Listen on: iTunes | Google Play | tunein | iHeartRADIO | Spotify

On this episode of The Barron Report, Paul Barron speaks with Emily Wines, master sommelier & vice president of wine and beverage experiences at Cooper’s Hawk Winery & Restaurants. In this Skype interview, the two discuss the latest feat for the winery, partnering with the Screen Actors Guild Awards®, and how to utilize partnerships to increase brand awareness.

In November, Cooper’s Hawk announced that they are the Official Wine of the Screen Actors Guild Awards® 25th Annual SAG Awards. To salute the silver anniversary, the winery has created a special wine named the “Artist’s Red Blend.” The wine is a limited-edition, with a commemorative label, and will be served during the Awards ceremony on Sunday, Jan. 27, 2019. Furthering this special partnership, Cooper’s Hawk will be hosting an exclusive event for it’s Wine Club Members.

When discussing methods of how to increase a wine brand’s awareness, Wines details how previous partnerships with celebrity chefs, like Tyler Florence, and other wineries for Cooper’s Hawk have proven to be successful.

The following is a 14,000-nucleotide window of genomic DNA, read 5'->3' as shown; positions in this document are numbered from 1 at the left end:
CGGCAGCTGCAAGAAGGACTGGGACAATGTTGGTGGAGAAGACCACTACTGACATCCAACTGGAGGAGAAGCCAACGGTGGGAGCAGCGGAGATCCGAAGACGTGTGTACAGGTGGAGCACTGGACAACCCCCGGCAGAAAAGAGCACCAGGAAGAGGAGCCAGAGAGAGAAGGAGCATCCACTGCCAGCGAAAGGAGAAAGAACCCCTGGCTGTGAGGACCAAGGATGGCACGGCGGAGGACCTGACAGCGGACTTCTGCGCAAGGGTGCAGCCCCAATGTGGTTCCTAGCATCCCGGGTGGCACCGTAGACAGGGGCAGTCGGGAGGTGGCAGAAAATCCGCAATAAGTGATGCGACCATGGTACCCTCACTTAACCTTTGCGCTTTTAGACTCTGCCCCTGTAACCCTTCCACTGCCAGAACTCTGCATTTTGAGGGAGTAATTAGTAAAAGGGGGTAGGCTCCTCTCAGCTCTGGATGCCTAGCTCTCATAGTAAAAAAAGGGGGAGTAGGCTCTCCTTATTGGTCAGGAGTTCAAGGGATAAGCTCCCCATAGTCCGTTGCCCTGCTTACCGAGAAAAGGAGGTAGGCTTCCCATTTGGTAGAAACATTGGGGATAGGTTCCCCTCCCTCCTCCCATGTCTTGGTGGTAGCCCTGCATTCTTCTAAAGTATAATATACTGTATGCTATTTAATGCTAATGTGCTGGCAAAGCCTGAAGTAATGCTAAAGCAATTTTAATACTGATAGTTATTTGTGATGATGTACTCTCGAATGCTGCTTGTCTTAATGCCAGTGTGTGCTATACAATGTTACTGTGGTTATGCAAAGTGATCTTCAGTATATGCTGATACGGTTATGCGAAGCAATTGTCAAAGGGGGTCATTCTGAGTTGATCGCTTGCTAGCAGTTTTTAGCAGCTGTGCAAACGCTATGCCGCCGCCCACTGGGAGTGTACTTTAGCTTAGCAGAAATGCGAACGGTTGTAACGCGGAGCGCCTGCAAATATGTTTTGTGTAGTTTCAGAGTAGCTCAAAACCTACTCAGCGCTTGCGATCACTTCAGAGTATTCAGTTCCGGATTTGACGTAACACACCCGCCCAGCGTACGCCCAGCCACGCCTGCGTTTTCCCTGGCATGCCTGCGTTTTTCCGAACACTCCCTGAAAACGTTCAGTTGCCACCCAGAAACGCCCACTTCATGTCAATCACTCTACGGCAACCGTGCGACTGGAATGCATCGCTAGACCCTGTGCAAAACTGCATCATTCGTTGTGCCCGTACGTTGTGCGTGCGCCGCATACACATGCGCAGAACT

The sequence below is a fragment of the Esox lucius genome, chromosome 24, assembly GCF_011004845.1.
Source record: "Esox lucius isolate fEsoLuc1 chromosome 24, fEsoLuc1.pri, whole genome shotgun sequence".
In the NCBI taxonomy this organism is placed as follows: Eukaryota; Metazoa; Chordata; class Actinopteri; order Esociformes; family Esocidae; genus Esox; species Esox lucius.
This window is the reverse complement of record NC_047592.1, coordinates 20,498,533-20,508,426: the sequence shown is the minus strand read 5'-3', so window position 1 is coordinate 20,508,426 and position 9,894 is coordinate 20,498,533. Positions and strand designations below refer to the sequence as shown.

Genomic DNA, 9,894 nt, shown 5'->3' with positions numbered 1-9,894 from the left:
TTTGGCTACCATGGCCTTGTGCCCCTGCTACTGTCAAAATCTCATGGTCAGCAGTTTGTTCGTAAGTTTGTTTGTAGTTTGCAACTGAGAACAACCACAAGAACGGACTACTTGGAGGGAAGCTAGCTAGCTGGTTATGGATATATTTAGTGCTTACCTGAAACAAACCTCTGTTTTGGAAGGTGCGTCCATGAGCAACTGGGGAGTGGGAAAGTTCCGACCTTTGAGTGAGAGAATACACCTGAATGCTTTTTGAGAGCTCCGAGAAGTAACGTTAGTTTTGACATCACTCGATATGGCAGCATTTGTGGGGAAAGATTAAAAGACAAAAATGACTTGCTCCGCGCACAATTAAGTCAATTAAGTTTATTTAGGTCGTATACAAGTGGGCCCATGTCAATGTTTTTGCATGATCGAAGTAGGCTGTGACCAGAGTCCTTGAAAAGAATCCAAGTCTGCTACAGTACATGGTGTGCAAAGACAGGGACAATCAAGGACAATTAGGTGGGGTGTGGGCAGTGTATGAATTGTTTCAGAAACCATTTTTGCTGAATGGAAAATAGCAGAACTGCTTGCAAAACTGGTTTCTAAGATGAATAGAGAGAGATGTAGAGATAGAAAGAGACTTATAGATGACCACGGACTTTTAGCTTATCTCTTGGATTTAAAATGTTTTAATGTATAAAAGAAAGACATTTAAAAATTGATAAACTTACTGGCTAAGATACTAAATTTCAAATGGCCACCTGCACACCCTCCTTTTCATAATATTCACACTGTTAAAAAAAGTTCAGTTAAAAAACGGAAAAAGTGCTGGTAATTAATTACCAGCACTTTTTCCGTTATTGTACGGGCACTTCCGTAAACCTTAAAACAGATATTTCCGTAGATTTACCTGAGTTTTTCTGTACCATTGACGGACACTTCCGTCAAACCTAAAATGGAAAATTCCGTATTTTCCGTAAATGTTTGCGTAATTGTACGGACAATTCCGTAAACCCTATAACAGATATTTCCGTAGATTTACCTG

Watch this video above for more marketing tips like virtual wine tastings, and how to educate your clients.


  • 7:33 - Wine Marketing Tips for 2019

  • 9:52 - Wine List Tips

  • 12:41 - Virtual Wine Tastings

  • 14:31 - What’s New for Cooper’s Hawk

  • 0:11 - Cooper’s Hawk Partners with SAG Awards

  • 2:32 - Artist’s Red Blend and How Brands Align

  • 6:03 - Breaking Down the Blend


Produced by:

Rachel Brill

Rachel Brill

Social Producer


Best Holiday Gifts for the Chef or Foodie in Your Family

Happy Holidays from your friends at Foodable Network! We all know how stressful the holiday season can be, especially when it comes to gifts: easy to receive, harder to give. In this year’s Holiday Gift Guide for Chefs, we explore three different products that could make a perfect gift for any chef or foodie, whether they’re your friend, family member, or significant other. Check out these fantastic products to master gift-giving this year!

Vitamix Vita-Prep 3